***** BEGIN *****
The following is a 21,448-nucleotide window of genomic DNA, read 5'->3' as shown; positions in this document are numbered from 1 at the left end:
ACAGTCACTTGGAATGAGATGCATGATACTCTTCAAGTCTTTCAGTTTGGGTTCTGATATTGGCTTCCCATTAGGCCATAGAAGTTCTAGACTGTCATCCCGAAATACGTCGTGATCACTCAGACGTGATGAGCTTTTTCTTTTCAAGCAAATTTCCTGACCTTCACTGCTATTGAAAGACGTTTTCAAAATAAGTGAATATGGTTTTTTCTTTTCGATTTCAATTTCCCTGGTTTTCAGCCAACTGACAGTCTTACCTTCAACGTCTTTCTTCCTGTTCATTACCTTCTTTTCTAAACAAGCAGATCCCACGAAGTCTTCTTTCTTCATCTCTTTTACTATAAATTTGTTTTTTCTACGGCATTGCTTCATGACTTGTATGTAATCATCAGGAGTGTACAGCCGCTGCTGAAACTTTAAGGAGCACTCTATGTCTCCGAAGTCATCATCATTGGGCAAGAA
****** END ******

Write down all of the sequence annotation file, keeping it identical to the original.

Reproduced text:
The following is a 21,448-nucleotide window of genomic DNA, read 5'->3' as shown; positions in this document are numbered from 1 at the left end:
ACAGTCACTTGGAATGAGATGCATGATACTCTTCAAGTCTTTCAGTTTGGGTTCTGATATTGGCTTCCCATTAGGCCATAGAAGTTCTAGACTGTCATCCCGAAATACGTCGTGATCACTCAGACGTGATGAGCTTTTTCTTTTCAAGCAAATTTCCTGACCTTCACTGCTATTGAAAGACGTTTTCAAAATAAGTGAATATGGTTTTTTCTTTTCGATTTCAATTTCCCTGGTTTTCAGCCAACTGACAGTCTTACCTTCAACGTCTTTCTTCCTGTTCATTACCTTCTTTTCTAAACAAGCAGATCCCACGAAGTCTTCTTTCTTCATCTCTTTTACTATAAATTTGTTTTTTCTACGGCATTGCTTCATGACTTGTATGTAATCATCAGGAGTGTACAGCCGCTGCTGAAACTTTAAGGAGCACTCTATGTCTCCGAAGTCATCATCATTGGGCAAGAA